With so many people getting into drones, the competition is already starting to heat up for space in the industry as a business professional and we haven’t even gotten a reasonable set of guiding laws yet!
So why all the rage over drones? Whatever your theory, the bottom line is they are just downright cool and deliver us a much needed sensation of flying, even if it is through an FPV system like Fatshark goggles or a Black Pearl monitor.
But in reality, this all began with the digital camera. The DSLR, or digital single lens reflex camera, made it possible for anyone to become a “production company.” And so, the power of digital cameras for video has continued to develop, recently hitting a new plateau with the GoPro camera.
GoPro’s whole marketing campaign – the “you can take a camera, stick it anywhere, and record unreal video” – indirectly set off the drone craze, even though drones with cameras on them have been commonplace on Hollywood sets and in hobbyist airspace for decades.
Nevertheless, that doesn’t mean you shouldn’t pat yourself on the back for buying and learning how to properly fly that DJI Phantom 2. But what are you going to do now?
DJI Phantom: ~ $1,000
The DJI Phantom allows you to do some pretty cool things, even professional work. The GoPro Hero 4 or the new Vision both offer great image quality and can achieve high frame rates so you can slow that footage down, even shooting clips in 4K, or set in protune so you can color grade in post.
But there’s a problem. There’s always going to be a problem. You aren’t flying any glass, which means you are severly limited with these platforms. Lenses are everything, and with the rapid development of the GoPro, they are THE only hurdle to shooting the best video quality out there.
No matter how hard you try, true industry professionals and production companies will always be able to spot a GoPro from a mile away and thus you’ll always fall short of advancing your business into a real reputable realm of production.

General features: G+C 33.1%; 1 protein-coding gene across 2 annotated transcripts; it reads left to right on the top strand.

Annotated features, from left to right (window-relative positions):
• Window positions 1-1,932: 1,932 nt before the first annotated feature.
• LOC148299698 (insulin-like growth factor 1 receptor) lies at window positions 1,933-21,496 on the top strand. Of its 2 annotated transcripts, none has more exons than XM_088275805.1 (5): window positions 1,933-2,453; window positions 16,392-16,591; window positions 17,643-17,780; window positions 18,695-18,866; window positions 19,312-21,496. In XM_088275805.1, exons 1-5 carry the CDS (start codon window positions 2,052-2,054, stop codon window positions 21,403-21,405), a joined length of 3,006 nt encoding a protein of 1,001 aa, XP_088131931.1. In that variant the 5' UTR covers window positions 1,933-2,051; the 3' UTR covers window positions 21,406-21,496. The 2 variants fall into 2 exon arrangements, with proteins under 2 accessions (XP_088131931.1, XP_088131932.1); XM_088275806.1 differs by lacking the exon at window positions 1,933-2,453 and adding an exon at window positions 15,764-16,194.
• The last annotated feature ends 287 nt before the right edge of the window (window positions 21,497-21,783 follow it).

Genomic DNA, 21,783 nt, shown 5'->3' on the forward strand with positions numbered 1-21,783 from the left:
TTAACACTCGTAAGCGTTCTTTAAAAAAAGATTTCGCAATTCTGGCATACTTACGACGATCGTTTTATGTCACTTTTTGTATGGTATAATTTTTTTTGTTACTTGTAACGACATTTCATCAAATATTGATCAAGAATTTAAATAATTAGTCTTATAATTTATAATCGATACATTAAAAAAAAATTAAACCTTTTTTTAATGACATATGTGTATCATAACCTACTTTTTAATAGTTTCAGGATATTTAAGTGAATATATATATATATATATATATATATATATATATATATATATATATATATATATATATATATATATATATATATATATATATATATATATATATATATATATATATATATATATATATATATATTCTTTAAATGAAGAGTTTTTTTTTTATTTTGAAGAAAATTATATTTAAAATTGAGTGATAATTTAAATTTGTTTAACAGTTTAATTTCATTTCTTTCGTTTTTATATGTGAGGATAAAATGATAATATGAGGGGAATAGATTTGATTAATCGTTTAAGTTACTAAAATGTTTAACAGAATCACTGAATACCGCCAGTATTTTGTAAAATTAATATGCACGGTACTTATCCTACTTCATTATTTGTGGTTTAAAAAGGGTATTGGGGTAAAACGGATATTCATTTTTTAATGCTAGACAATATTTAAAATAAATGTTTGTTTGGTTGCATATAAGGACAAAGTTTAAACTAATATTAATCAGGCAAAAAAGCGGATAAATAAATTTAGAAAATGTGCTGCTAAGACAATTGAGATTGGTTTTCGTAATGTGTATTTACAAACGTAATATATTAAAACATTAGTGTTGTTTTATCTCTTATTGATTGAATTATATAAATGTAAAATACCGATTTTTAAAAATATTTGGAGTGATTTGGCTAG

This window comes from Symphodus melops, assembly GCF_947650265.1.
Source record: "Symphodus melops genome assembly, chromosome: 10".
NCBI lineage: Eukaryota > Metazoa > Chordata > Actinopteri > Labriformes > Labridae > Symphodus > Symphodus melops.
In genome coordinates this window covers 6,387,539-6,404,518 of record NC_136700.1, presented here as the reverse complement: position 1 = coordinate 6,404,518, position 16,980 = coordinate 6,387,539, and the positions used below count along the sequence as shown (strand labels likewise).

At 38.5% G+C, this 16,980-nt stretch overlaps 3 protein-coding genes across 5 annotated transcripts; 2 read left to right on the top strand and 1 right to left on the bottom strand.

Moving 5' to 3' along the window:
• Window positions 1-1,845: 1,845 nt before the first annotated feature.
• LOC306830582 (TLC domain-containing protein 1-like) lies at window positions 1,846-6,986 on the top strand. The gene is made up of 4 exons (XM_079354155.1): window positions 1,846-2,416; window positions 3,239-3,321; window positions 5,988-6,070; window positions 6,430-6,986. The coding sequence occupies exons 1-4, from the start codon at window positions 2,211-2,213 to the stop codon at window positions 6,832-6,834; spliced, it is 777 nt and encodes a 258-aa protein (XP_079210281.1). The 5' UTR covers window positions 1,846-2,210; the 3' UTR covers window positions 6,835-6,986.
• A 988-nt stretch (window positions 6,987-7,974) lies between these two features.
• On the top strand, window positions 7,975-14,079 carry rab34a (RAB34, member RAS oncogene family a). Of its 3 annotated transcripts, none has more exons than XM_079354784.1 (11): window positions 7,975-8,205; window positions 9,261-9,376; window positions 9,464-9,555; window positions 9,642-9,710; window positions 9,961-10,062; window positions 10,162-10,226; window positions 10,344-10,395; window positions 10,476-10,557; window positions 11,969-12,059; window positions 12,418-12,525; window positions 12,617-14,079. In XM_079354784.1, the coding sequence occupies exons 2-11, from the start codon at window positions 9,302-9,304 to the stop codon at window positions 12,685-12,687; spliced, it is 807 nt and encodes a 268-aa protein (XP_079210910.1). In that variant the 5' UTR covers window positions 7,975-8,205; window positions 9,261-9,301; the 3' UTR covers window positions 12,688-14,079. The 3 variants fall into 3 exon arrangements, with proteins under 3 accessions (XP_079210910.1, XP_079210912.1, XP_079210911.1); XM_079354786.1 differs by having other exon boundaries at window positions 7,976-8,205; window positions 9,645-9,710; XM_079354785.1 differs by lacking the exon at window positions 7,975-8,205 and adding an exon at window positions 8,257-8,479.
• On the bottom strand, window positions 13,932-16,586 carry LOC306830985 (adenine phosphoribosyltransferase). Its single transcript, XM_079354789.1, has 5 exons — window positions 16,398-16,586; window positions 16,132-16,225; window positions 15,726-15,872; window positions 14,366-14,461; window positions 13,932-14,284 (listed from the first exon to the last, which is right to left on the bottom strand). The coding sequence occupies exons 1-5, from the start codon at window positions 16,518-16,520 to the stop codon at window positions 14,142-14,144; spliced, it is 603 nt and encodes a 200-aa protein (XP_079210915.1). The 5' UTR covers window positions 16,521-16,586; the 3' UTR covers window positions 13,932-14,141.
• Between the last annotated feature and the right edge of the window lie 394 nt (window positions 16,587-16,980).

(all prices are rough estimates)
DJI Inspire 1: ~ $2,800
The step up, and big time, is the Inspire 1. The camera, developed by Sony, allows you to do some lens controls, and the 4K video can also be graded and corrected to achieve many different looks for corporate or film mediums.
That, and the airframe is unbelievable. The Ipad UI makes flying the Inspire feel like a large leap in technology from the DJI Phantom. The retractable landing gear and amazing control make this a realistic option for doing professional work for your business.
But again, you are still limited by the size of the camera, the color depth, and the lens options.
DJI S900: ~ $7,000 w/ camera
The DJI S900 with a gimbal that can fly the Panasonic Lumix GH4 is truly a professional platform. The GH4’s mirrorless technology, touchscreen, and easy plug in with the gimbal give you a true DSLR camera with high frame rates and lens options while still keeping the payload relatively low.
The airframe has a retractable landing gear, allowing the gimbal and camera to pan 360 degrees (so does the Inspire 1). Setting up the system as a dual operator system gives you a platform that can perform some real on set work.
Cinestar Heavylift ~ $50,000 w/ camera
The heavylift is a popular option for achieving the ultimate – getting the Red Epic in the air. The heavylift takes a gimbal such as the Movi M10 and allows you to connect it to the airframe as well as remove it and use it separately. the Movi M10 and Red Epic combo are a dream, which is why so many movies and TV shows use some combination of both.
The Movi M10 can be used in “majestic mode” so any sudden jerks or a pilot and camera operator fighting each other in air is totally smoothed out to look like a gradual pan.
The Red Epic is a standard in tv and film, trailing only the Arri in capabilities. 6K with high frame rates, color depth that doesn’t end, and a great software package for grading make it pop. But, the proprietary Red make everything super pricey, so you’re going to be spending perhaps double the price of the body before you’re actually shooting on it.